That second layer is crucial to our vision and eye health, as it keeps the eyes lubricated and eliminates foreign objects in the eye. The final layer is made of meibum, primarily composed of fatty acids and cholesterol. Essentially, rheum is a mixture of these layers (including normal tears) that blends when the muscles of the eye relax. The green, yellow, or whitish color of the sleep in your eye comes primarily from meibum, which is a clear fluid whenPa human s body temperature is normal. At night, when our muscles are relaxed, the meibum gland is less able to contain itself, so more of this materialPis released. Furthermore, as our blood flow diminishes and body temperature drops, that excess meibum can fall below its melting point (only a degree or two) and become a solid! Then voila! Eye boogers! Does it Serve Any Real Purpose? In the morning, it seems to do little more than annoy us, but is there any value to the sleep that we wake up with every morning? Does that rheum and goundP serve a real purpose for us? Ensuring that your eye remains moist is one of the most important functions of the tear ducts and the various layers covering your eye. At a very basic level, meibum prevents us from crying constantly, as it effectively preventsPthe tears from running down our cheeks by holding them in place. Not only does this keep us from looking like we re constantly upset, but it also maintains a hydrated surface of the eye. Every time we blink, a bit more meibum is spread across the eye surface (where meibum is already being secreted). There,Pit mixes with liquid tears to form the tear film. This protects the eye in a coating of liquid, but is very fragile. This coating can quickly break down if you consciously prevent yourself from blinking. When this tear film dissolves, it exposes the cornea to air, as well as any other particles that could scratch or tear that delicate tissue. Meibum, the primary ingredient in eye boogers, is a crucial part of our eye health, and something that is far too often overlooked.


We may think of the little crusties as annoying, or maybe even disgusting (particularly when they re still a bit gooey), but we wouldn t be able to see or experience the world nearly as well without it. Next time your eyes are dry, try blinking a few times to get that meibum mixture back in action, and never take the sleep in your eyes for granted again! Welcome to Ask Healthy Living -- in which and we do our best to ask the experts and get back to you. Have a question? and you could appear on Healthy Living! "Ask Healthy Living" is for informational purposes only and is not a substitute for medical advice. Please consult a qualified health care professional for personalized medical advice. Why do we get "sleep" in our eyes? You may call it "sleep," others might call it "crust" or "sand. " Some doctors call it "mattering," and a less-commonly used term is "rheum. " But no matter the name you use, you know it when you see it -- that white-yellow crumbly gunk on your eyes after you've had some shut-eye. The crusty stuff is actually made up of a bunch of different materials, including discarded cells, mucus and debris (including bacteria, bits of oil from the eyelids, and dust), that are collected as the eyelids sweep across the eye, explains Dr. Ivan Schwab, M. D. , a professor of opthalmology at the University of California Davis School of Medicine and a member of the American Academy of Ophthalmology. Our eyelids close similarly to a zipper, from the cheek side toward the nose. When they do that, they push the tears across the eye, picking up all these different materials along the way. This discharge ultimately collects in the corner of the eyes or the lower lid, and a bit may also collect on the upper lid, he says. "It may be a bit like using an exfoliant on your skin: You're cleaning off dead skin or any surface debris you don't want," Schwab explains to HuffPost. So is "sleep" clean? Schwab says that it's not sterile -- nothing on your body really is, including the surface of your eye, or even the surface of your skin.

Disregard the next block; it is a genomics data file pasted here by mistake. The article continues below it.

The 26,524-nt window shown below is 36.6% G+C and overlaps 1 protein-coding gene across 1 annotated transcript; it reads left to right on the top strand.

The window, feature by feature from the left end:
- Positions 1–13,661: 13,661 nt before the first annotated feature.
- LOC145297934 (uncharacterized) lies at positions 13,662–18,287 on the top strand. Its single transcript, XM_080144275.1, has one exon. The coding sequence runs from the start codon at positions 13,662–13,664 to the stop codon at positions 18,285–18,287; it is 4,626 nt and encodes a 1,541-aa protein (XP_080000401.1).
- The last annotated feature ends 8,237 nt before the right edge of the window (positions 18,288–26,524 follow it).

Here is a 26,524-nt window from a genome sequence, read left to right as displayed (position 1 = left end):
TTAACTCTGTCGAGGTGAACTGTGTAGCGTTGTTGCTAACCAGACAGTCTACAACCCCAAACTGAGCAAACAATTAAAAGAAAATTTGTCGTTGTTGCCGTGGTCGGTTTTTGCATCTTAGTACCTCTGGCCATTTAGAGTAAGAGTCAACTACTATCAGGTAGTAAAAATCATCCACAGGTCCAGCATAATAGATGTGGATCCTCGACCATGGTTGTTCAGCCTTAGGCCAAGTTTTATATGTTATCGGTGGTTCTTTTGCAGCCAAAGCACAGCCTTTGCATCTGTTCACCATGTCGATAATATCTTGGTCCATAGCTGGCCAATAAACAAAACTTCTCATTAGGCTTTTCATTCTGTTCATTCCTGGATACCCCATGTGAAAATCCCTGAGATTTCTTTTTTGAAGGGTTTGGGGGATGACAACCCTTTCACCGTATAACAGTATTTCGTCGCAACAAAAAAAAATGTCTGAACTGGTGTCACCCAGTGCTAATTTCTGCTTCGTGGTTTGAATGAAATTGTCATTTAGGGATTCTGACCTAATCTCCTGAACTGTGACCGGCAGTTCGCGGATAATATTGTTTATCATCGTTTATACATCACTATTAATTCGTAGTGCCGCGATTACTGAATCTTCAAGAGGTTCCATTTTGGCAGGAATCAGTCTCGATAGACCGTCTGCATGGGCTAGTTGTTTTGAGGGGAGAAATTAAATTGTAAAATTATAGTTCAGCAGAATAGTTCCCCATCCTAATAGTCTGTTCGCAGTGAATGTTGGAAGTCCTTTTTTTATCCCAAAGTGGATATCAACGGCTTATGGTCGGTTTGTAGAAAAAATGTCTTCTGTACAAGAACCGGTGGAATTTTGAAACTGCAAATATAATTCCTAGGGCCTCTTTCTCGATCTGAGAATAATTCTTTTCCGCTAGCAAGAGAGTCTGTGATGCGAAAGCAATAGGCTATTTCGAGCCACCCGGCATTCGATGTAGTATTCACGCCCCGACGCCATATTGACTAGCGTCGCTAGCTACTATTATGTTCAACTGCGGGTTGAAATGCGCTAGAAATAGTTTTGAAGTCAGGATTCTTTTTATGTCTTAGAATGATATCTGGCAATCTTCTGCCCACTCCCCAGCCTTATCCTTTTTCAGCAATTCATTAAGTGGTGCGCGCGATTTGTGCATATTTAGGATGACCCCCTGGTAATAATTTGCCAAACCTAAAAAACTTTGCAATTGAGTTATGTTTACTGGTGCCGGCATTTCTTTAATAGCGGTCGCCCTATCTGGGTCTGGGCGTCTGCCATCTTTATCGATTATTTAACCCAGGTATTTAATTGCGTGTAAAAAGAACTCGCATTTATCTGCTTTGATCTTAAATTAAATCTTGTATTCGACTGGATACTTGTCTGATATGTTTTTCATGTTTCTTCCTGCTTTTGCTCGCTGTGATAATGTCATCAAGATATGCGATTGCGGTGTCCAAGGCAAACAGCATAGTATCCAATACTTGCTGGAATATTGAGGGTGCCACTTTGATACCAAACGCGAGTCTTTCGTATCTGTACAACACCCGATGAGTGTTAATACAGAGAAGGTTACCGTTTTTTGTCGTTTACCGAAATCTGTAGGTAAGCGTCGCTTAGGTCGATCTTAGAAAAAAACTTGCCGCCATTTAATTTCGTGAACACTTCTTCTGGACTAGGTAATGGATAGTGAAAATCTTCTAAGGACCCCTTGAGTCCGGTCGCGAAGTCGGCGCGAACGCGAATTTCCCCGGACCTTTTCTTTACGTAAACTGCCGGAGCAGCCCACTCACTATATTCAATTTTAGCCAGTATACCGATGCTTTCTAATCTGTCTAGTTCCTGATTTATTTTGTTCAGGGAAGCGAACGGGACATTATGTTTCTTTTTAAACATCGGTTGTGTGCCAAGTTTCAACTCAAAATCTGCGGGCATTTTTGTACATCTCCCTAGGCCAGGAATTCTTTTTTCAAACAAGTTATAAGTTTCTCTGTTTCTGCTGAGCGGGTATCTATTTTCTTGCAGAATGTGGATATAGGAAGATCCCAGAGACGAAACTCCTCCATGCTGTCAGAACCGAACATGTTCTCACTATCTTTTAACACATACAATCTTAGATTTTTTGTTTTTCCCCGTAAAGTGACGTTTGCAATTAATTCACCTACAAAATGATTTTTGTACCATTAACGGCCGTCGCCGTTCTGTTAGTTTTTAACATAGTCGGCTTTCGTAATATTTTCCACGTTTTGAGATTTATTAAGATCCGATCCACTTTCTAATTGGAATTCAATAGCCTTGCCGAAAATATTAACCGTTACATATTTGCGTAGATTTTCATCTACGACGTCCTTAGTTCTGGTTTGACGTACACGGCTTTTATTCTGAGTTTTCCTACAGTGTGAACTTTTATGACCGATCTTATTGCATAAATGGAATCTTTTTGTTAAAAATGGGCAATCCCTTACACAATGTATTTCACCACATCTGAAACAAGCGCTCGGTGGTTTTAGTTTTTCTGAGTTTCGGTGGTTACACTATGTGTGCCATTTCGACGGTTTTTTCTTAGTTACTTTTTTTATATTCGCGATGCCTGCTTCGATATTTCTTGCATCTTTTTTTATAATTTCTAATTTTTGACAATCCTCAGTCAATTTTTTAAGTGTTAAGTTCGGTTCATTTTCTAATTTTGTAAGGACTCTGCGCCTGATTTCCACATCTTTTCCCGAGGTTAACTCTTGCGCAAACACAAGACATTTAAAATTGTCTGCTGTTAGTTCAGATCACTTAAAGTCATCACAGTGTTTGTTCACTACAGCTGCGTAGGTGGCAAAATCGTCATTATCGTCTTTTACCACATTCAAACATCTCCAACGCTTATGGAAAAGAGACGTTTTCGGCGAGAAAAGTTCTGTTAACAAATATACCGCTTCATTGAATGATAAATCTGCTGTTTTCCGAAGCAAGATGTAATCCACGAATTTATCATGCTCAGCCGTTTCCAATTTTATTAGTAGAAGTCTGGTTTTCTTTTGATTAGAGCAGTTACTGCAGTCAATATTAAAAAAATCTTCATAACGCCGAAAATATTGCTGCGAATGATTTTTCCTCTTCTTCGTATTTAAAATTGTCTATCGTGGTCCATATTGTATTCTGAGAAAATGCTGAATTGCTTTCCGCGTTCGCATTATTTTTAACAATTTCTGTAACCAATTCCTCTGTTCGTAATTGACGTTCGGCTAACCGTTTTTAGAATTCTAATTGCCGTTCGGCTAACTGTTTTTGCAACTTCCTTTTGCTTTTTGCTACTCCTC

That being said, if you use your hands to wipe away eye crust (which you shouldn't be doing in the first place, Schwab says -- a warm, wet washcloth is better for cleaning your eyes) -- it is probably a good idea to wash your hands afterward. Normal "sleep" has a slight cream-like tint to it, though it could appear darker if you wear makeup. An active bacterial or viral infection could also increase the amount of eye discharge, and make it more yellow- or green-tinted (at which point, you should see an eye doctor). Eye discharge that's on the drier side may be indicative of a drier environment, Schwab says. In addition, you might experience more eye discharge if you have an increase in mucus -- allergies are a big culprit. "The eye produces mucus in response to allergens in the air," according to Schwab. "Allergies like pollen, they get in the eye [and] they cause the eye to create mucus [that] surrounds the pollen and takes it to the corner" of the eye. In addition, contact lens-wearers may experience more eye discharge because they are technically walking around with a foreign body in their eyes all day. If a contact lens fits perfectly, you'll still experience a little excess mucus production -- and if the contact lens fits less than perfectly, or traps debris (such as pollen) beneath the lens, then the eye will produce even more mucus, he says. Changes to the amount of eye "sleep" your body is producing could be a sign of an eye infection or other problem. Meanwhile, if you have chronic discharge that hasn't changed (but there's a lot of it), that could reflect something else, such as irritation from dust, or even allergies. If you have so much eye crust along your lashes to the point where your eyes are stuck together in the morning, this could actually be a sign of blepharitis, a disorder where there is a low-grade inflammation of the eyelids. Have a question?